Among the mountains and deserts that surround me, I remember Edimonovo not with nostalgia, but with serenity and satisfaction at the fact that everything there happened as it should have. This is possible only with the happy memories of childhood, those special moments that later determined so many important things, perhaps even the critical aspects of one’s life. Without Edimonovo, I never would have become an ornithologist—of that I have no doubt, and here you played an important role. Of course, you will not likely remember any of it, but certain aspects in my childish perception impressed themselves on me very deeply.
First—the time I pestered you for a month to take me on a hunt. I was five or six at the time, and you were a few years out of the Army.
Finally, one day we agreed that we would go the next morning. I was so excited that night that I almost couldn’t sleep! Mama wakes me up, and you’re sitting next to my bed in a black naval pea-coat. I remember that coat down to the texture of its fabric, the scratches on the brass buttons and the special, masculine scent—cheap strong tobacco and something else, indistinguishable.
We left the house and walked past the cemetery with a very unique fence: squat wooden posts, three round peeled tree trunks between each of them, one above the other, spaced one or two feet apart. Gray from the sun and wind, by evening they were warm to the touch. They were perfect for climbing, as if made for that purpose—their size and the space between them was just right. They were good to sit or stand on, and even for lying on your stomach to watch the slow sunset over the cemetery cross silhouettes. In the lilac thickets, there were fragments of ancient obelisks—black marble with incomprehensible old writing, the remains of some displaced foreign barons. I used to think about their strange foreign names—who were they? What in the world brought them to our Edimonovo?
Then we went into the field where the Tower was still standing, and met some man there—he was herding cows. You two sat down for a smoke and started talking about something I didn’t understand. He nodded at the small caliber rifle as if to say, what are you doing with that thing? You answered that “this puppy has been pestering the life out of me and I have agreed to take him on a hunt.”
I clearly remember that at that very moment I suddenly understood that all of this was just a game set up for my benefit, but I simply did not have the strength to give in and be disillusioned, or to renounce this “rifle hunt.” Not only did I not give any sign that I understood, but even pushed this understanding away, shielding myself from it by examining the rifle bolt and the worn polished barrel, with anticipation of this special event—shooting a rifle on a hunt.
The bolt with a ball on the handle resembled a children’s toy, but lay deep inside the ominous dark-polished lock, like a snake under a rock. It was immediately obvious that it was dangerous, and I gazed at it with fear and respect.
There was a deep scratch on the rifle stock; that is, there were innumerable scratches on it, but this one was especially deep, a black scar with a triangular dent from some dull, hard object— probably the head of an axe.
While the two of you were talking, I looked around the forest by the Tower at the Crooked Pine nearby—it would be a fine thing to climb it, but there was no time now, after all we were on a rifle hunt; I could barely keep still in my impatience.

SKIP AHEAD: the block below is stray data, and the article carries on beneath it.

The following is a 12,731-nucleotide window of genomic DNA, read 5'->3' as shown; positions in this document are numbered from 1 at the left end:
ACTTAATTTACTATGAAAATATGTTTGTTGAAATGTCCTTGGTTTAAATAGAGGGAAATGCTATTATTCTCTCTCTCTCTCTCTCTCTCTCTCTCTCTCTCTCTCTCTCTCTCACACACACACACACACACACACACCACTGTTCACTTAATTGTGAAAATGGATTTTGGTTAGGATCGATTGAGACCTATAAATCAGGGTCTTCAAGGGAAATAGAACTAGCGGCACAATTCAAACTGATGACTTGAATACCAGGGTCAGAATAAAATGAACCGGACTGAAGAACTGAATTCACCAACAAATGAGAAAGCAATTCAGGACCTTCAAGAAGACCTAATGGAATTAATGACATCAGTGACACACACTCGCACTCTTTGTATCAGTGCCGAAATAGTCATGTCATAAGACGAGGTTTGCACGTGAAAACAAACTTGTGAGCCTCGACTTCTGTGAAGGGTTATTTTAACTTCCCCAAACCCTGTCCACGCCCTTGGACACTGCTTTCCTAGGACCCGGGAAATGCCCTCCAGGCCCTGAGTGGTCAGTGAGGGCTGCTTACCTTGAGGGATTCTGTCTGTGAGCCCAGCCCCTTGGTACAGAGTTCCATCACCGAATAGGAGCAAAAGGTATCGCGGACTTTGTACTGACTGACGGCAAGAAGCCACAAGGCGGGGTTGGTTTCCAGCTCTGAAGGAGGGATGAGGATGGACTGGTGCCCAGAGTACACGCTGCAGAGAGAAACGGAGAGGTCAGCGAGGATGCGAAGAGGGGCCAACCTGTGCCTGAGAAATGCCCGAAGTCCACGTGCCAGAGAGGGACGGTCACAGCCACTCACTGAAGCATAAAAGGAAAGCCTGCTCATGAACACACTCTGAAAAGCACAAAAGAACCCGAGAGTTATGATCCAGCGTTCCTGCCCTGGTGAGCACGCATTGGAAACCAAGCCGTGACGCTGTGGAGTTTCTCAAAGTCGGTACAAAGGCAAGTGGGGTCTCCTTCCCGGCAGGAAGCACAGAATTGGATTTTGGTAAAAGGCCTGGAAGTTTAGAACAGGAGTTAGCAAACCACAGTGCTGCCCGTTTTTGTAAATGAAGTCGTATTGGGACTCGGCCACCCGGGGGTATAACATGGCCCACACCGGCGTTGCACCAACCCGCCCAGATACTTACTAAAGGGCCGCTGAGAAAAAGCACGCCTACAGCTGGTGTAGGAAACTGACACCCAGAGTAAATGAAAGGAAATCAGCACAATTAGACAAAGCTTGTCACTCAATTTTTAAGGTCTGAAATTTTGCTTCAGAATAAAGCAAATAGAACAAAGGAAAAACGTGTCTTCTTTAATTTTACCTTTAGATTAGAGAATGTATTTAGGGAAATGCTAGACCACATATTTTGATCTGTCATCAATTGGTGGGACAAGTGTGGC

When you finished your cigarettes, we went further into the hollow toward the forest. Here there was a barn, standing all by itself, where two years later Valerka and Tolka would hide cheap tobacco in a green tea tin can to be smoked in secret. Though I was a member of the gang and sat with them to keep them company, sniffing this sweetish smoke, I myself did not partake (the foundations of my upbringing were unshakable). Once I tried to inhale, but the wave of panic at the sin I was committing kept me from enjoying it.
Next, we passed through a dark aspen grove into the depths of the forest before the first clearings that the locals called Grasshops. These Grasshops still capture my imagination. Why? They were just like any other clearing. When I came back in 1972, I took Markych there just to make sure that everything was still where it was supposed to be. They didn’t seem so huge as they had back in the day. But the mystery associated with them stayed with me, probably because of their name. As a child, I was certain (and still believe to this day) that this name came from the crazy clacking of the grasshoppers in the midday heat of summer, when nothing could drown them out.
It was as if something had happened to these grasshoppers, something special, so important that they no longer engaged in the everyday business of insects but only clacked and clacked as hard as they could in an ecstatic, euphoric effort. The next day they would do the same, and the next day and the next. I still think that even if something important happened every day, they would never get accustomed to it but would yell and yell in these clearings.
I remember my unbearable fatigue as I walked through there, the air shimmering above the grass and all the multicolored summer weeds when we were returning after a morning’s hike for mushrooms or berries. I would be dragging along in the heat in my rubber boots— so out of place at noon— scarcely lifting my feet, burdened with all the warm clothes I had taken off. I’d dream of finally getting home, throwing everything off, and running barefoot down the warm path to the shore, nearly jumping out of my skin with impatience (“Hurry, Mom!”), and grabbing a rough-skinned cucumber on the way. At the gate, past the vegetable patch, in the shadow of the high grass along the fence where the path was still cold and wet from the dew, each time such a surprise to my bare feet… But I am straying off topic.
So, you and I were approaching the Grasshops, and there at the а outskirts, a good-sized aspen had fallen.